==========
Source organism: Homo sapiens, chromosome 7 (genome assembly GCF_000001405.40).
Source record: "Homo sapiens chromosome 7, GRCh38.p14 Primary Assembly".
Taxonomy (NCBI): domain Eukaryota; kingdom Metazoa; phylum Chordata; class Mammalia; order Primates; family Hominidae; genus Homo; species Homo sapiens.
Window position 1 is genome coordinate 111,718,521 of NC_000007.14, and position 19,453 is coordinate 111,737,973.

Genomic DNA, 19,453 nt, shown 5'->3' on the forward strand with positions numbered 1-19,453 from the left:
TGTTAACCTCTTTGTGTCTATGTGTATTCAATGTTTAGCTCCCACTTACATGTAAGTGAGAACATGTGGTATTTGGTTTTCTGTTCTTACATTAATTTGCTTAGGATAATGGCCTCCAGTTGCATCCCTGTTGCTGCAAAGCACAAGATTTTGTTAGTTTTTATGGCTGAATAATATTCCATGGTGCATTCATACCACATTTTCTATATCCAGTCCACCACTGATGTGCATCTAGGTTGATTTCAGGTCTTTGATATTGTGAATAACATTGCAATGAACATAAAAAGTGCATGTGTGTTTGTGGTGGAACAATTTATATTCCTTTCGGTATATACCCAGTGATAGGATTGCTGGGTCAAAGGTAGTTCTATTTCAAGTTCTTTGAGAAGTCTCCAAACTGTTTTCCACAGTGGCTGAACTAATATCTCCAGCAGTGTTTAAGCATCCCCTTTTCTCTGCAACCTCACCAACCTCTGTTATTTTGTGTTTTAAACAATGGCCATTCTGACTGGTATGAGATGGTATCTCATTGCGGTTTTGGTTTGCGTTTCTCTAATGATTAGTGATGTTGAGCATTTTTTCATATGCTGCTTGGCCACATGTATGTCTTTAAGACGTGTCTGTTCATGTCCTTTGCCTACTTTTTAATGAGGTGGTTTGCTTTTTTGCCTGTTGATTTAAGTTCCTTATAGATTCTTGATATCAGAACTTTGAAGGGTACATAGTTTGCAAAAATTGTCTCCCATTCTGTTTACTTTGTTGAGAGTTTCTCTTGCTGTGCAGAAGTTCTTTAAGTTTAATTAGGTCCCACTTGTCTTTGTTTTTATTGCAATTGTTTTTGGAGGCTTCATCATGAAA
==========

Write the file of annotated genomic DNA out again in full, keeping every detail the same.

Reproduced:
Source organism: Homo sapiens, chromosome 7 (genome assembly GCF_000001405.40).
Source record: "Homo sapiens chromosome 7, GRCh38.p14 Primary Assembly".
Taxonomy (NCBI): domain Eukaryota; kingdom Metazoa; phylum Chordata; class Mammalia; order Primates; family Hominidae; genus Homo; species Homo sapiens.
Window position 1 is genome coordinate 111,718,521 of NC_000007.14, and position 19,453 is coordinate 111,737,973.

Genomic DNA, 19,453 nt, shown 5'->3' on the forward strand with positions numbered 1-19,453 from the left:
TGTTAACCTCTTTGTGTCTATGTGTATTCAATGTTTAGCTCCCACTTACATGTAAGTGAGAACATGTGGTATTTGGTTTTCTGTTCTTACATTAATTTGCTTAGGATAATGGCCTCCAGTTGCATCCCTGTTGCTGCAAAGCACAAGATTTTGTTAGTTTTTATGGCTGAATAATATTCCATGGTGCATTCATACCACATTTTCTATATCCAGTCCACCACTGATGTGCATCTAGGTTGATTTCAGGTCTTTGATATTGTGAATAACATTGCAATGAACATAAAAAGTGCATGTGTGTTTGTGGTGGAACAATTTATATTCCTTTCGGTATATACCCAGTGATAGGATTGCTGGGTCAAAGGTAGTTCTATTTCAAGTTCTTTGAGAAGTCTCCAAACTGTTTTCCACAGTGGCTGAACTAATATCTCCAGCAGTGTTTAAGCATCCCCTTTTCTCTGCAACCTCACCAACCTCTGTTATTTTGTGTTTTAAACAATGGCCATTCTGACTGGTATGAGATGGTATCTCATTGCGGTTTTGGTTTGCGTTTCTCTAATGATTAGTGATGTTGAGCATTTTTTCATATGCTGCTTGGCCACATGTATGTCTTTAAGACGTGTCTGTTCATGTCCTTTGCCTACTTTTTAATGAGGTGGTTTGCTTTTTTGCCTGTTGATTTAAGTTCCTTATAGATTCTTGATATCAGAACTTTGAAGGGTACATAGTTTGCAAAAATTGTCTCCCATTCTGTTTACTTTGTTGAGAGTTTCTCTTGCTGTGCAGAAGTTCTTTAAGTTTAATTAGGTCCCACTTGTCTTTGTTTTTATTGCAATTGTTTTTGGAGGCTTCATCATGAAA